OneNote now lets you erase your mistakes with a scribble
Microsoft is working on another way to erase content from OneNote.
What you need to know
- Microsoft is testing a scratch-out gesture in OneNote that allows you to erase content by scribbling over it.
- The feature can be used to get rid of letters, words, or drawings.
- Scratch-out is available to Beta Channel Insiders running version 2304 or later of OneNote.
Microsoft is adding another way to erase content within OneNote. The app already supports digital erasers on the backs of pens and holding a button down to erase. Soon, it will also let you scratch out content.
The new feature, simply called "scratch-out" is currently in testing among Beta Channel Insiders. Those running version 2304 (Build 16322.10000) or later can try it out.
When you scratch out content, OneNote erases it completely. Scribbling over mistakes on paper is a normal way of covering them up, so it should feel natural to do the same thing to erase digital ink.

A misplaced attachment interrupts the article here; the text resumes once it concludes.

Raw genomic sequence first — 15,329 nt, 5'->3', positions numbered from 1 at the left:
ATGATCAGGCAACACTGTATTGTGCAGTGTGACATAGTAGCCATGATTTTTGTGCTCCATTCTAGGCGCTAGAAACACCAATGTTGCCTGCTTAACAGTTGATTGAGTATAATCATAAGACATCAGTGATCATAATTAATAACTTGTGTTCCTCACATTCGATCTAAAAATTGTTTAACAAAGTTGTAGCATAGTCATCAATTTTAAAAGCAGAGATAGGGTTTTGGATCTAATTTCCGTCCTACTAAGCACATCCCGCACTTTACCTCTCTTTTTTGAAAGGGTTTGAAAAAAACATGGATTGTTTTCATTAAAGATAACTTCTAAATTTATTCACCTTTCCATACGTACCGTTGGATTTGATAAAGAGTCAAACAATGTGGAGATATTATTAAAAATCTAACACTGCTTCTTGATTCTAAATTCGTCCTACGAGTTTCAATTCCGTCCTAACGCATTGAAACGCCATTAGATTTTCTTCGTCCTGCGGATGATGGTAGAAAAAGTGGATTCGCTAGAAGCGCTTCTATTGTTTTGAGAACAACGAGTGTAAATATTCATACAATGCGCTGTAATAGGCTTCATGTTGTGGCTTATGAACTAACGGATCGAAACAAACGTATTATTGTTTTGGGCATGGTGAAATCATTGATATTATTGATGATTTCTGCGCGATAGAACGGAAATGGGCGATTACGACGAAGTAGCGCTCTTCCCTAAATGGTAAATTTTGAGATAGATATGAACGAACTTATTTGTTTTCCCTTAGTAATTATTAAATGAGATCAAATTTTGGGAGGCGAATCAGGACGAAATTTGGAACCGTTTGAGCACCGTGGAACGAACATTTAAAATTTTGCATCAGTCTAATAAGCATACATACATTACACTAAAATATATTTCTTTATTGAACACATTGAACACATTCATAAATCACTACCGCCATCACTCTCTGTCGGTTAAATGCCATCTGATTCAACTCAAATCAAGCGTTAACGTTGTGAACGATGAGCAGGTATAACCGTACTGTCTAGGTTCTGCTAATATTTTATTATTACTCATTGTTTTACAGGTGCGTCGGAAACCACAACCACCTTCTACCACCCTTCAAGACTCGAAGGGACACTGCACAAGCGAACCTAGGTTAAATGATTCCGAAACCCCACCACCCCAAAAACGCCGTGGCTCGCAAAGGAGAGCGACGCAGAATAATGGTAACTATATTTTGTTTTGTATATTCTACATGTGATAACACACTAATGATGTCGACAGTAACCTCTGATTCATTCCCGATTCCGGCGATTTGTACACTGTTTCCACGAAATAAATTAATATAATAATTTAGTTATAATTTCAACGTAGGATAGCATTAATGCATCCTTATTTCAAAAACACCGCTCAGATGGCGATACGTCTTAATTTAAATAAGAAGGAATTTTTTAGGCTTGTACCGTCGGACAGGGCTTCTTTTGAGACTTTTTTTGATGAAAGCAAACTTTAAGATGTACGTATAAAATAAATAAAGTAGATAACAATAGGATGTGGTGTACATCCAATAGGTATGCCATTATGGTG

Microsoft notes in its post announcing the feature that the gesture works best when you cover the content you want to erase completely.
Scratch-out is only available for the unified OneNote, not OneNote for Windows 10. Somewhat confusingly, there have been two versions of OneNote avaialble on Windows for several years, three if you count OneNote for Web. The old OneNote for Windows 10 was hidden from the Microsoft Store last year.
The new unified OneNote combines features from several versions of the app into a single application that aligns with Windows 11. Microsoft has added some of the popular features from other versions of OneNote to the unified version, such as the option to switch between vertical and horizontal tabs.
Somewhat confusingly, there are two versions of OneNote available on Windows. This one is the version that will receive new features and visual updates going forward.
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Microsoft 365 Personal comes with the Office suite and 1TB of OneDrive storage. It allows you to work from several devices, including Windows, macOS, iOS, and Android. It also includes a long list of other apps and services, such as Editor, Microsoft Forms, and Microsoft Teams.
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Sean Endicott brings nearly a decade of experience covering Microsoft and Windows news to Windows Central. He joined our team in 2017 as an app reviewer and now heads up our day-to-day news coverage. If you have a news tip or an app to review, hit him up at email@example.com.